and the people are in mortal fear that
other and more severe shocks may fol
low. The contour of part of the coast line
has been materially changed. Tho
shore on the European side has sunk 0
feet. Other phenomena accompanied
the disturbance. The sulphur springs
at Aidipso were temporarily changed
in character and spouted forth torrents
of almost boiling water. A spring of
pure fresh water appeared in the crater
of an extinct volcano. The center of
the disturbance lies between Larj-mna
and the Melian gulf, but throughout
the extent of Greece the shocks were
Earth tremors continue to be felt al
most continuously, and deep anxiety is
everj where felt lest there be a repe
tition of the shocks. A rival decree
has been issed sanctioning a credit of
200,000 drachmas to be applied to relief
Cleveland. O., Thrown Into Consternation
by a Mob of Unemployed Foreigners.
Cleveland, O., May 4. Tuesday
S.OOO unemployed foreigners celebrated
May day by marching through the
streets of the city, closing down each
f actory as they came to it. The mob,
whose appetite for blood and violence
had been increased by the May day
depredations, ran wild on Wednesday,
throwing the citizens into consterna
tion. The city authorities became
aroused at last to the dangers con
fronting life and property, and i00 men
in arms were put in readiness to check
any indiscretions in w hich the mob
might indulge. The mayor issued a
proclamation warning all persons to
abstain from all acts of violence and
from assembling together for the pur
pose of riot and disorder. Maj'or Blee
also ordered the militia to be in readi
ness for any emergency which might
The crowd was crazy and was past
all control. Poles, Bohemians, Huns,
Slavs and a regular Babel of tongues
shouted orders and encouraged tho
rioters on to their work.
As a result of the day's depredations
six rioters have been arrested. One is
Tom Moore, a leading anarchist and a
dangerous fellow. He was captured by
Lieut. English while loudly urging his
cohorts to do all kinds of violence.
Cleveland Ilioters Subdued.
Clevflanh, O., May 4. Barring a
few spirited riots in different parts of
the city mob violence was brought to a
sudden termination here Thursday.
The breaking of the spirit of the law
less marauders is traced directly to one
source, and that is the fear of the law.
Thursda3' night, as on Wednesday
night, SU0 men slept in the military
armories or were within immediate call
of the field officers of the Fifth regi
ment, who themselves slept in the city
A Village Near Qncbcc Overwhelmed by
Quebec, Can., May 2. The inhabit
ants of St. Albans, an isolated village,
Friday night heard a terrific noise re
sembling the roll of thunder in the
distance. The soil vibrated and a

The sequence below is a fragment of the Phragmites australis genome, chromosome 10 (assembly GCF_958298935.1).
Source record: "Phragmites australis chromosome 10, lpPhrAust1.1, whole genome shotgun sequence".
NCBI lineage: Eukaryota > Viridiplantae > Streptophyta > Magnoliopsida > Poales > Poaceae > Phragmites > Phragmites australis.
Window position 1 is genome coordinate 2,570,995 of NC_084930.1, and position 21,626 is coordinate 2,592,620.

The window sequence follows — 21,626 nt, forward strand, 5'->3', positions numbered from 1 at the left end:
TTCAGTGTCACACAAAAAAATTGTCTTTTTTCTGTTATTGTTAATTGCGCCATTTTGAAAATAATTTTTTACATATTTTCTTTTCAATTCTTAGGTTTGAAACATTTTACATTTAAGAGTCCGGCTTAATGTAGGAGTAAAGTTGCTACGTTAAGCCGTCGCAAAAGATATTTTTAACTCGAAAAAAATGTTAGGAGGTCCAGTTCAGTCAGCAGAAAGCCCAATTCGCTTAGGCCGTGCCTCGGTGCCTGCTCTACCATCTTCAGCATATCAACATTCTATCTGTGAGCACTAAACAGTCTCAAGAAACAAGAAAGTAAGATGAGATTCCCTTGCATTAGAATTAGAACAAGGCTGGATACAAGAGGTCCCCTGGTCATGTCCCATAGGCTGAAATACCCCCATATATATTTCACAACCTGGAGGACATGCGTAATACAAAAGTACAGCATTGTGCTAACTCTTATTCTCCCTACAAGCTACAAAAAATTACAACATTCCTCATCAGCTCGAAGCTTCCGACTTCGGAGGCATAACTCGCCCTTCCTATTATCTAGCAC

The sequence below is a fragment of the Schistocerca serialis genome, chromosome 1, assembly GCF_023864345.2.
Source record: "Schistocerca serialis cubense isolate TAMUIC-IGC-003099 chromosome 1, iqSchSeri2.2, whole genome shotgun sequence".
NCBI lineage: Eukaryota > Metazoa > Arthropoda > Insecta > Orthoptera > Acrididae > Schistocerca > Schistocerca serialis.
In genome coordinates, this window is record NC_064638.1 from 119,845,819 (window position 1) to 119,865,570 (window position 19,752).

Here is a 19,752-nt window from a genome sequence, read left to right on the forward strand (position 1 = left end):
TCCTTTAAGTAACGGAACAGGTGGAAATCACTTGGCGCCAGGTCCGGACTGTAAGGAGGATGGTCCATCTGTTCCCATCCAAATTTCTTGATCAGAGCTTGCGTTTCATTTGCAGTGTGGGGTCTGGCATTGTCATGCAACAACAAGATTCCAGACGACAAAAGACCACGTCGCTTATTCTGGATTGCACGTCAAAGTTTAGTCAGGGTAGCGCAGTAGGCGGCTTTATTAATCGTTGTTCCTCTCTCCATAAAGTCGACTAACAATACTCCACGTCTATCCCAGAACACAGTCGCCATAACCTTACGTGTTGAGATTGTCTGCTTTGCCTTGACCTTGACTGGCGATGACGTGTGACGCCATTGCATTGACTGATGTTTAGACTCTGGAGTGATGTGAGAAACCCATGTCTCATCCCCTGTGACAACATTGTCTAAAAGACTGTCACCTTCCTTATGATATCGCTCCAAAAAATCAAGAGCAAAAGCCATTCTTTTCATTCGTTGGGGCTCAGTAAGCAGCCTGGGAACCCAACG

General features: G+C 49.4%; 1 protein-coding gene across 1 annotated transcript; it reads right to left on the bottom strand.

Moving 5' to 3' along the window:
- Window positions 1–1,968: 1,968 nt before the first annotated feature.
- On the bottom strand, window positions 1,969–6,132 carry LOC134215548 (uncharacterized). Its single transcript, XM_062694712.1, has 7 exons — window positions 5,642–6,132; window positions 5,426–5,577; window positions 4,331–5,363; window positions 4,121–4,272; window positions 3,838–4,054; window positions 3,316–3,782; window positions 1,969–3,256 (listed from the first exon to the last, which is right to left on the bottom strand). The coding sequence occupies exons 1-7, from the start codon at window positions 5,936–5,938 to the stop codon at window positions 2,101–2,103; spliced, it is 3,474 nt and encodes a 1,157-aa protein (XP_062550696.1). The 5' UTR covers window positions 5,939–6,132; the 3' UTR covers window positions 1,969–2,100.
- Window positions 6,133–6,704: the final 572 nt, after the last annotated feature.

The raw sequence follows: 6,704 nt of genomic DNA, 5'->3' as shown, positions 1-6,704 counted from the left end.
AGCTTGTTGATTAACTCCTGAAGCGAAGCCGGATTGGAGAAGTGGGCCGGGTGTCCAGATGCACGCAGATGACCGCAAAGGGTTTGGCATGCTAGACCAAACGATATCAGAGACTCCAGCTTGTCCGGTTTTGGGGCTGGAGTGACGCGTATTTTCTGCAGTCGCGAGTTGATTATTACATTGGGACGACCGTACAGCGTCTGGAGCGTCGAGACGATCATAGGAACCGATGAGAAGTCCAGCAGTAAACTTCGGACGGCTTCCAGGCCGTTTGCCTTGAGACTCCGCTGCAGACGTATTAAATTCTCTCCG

panic ensued. Near the parish
church is a curve in the River
St. Anne which makes a water
fall. The ground which stays the
formation on the right side gave way
and the earth and rocks filled a deep
gap of the falls, burying a wood-pulp
mill and blocking up the natural
channel of the river for 5 miles
to a depth of 17 feet, making
the water rise above tin; earth
walls. The water rushed down upon
the village, carrying away three
bridges and all the lumber booms.
Hundreds of cattle, horses, sheep
and pigs have perished, and in
the wreckage that lloats past the
poor brutes can be seen struggling
The piece of land which slid into the
river is about 1 mile long and 4 miles
wide. Five hundred thousand dollars
worth of property was destroyed and
twelve persons were killed.
Breckinridge' Life Threatened.
Pauls, Ky., May L-The postmaster
has pjaced in the hands of the judge
and sheriff an anonymous letter dated
and mailed in New York, giving him
warning not to let Col. Breckinridge
speak here May 7 uptm peril of a dyna
mite explosion intended to kill the
congressman and all who may be near
him. Some give it seious thought, but
others regard it as a harmless joka
Coxey aDd Ills Lieutenants Drought IS,
fore the liar.
Washington, May 5. Jacob S. Coxey
and his lieutenants, Carl Browne and
Christopher Columbus Jones, were star
attractions in the district police court
where they were arraigned for viola
tion of the capitol-ground9 act on
May 3. The courtroom was filled
with spectators, populist members of
congress constituting a notable part of
the assemblage. Attorneys Hymann
and Lipscomb appeared for the defend
ants in the preliminary proceedings
and raised the issue of constitutionality
of the law under which their clients
The point was argued at considerable
length by Senator Allen, of Nebraska.
Congress, he said, had no power to con
fer upon the vice president and the
speaker of the bouse the right to sus
pend the enforcement of the act, any
more than it had the right to confer
the power upon the czar of all the Rus
sian He denounced the courts for
assuming legislative functions. This
case, the senator declared, would
assume a national importance.
He quoted magna charta and
American revolutionary history and
declared that the arrest of the
defendants implied a denial of the
rights of peaceable assemblage and
petition. Those rights were implied in
the constitution as regarded every
spot in the District of Columbia just
as much as in California, Texas or
Judge Miller, after the arguments
closed, overruled the objections of
counsel for the defense to the informa
tion, the judge holding that the capitol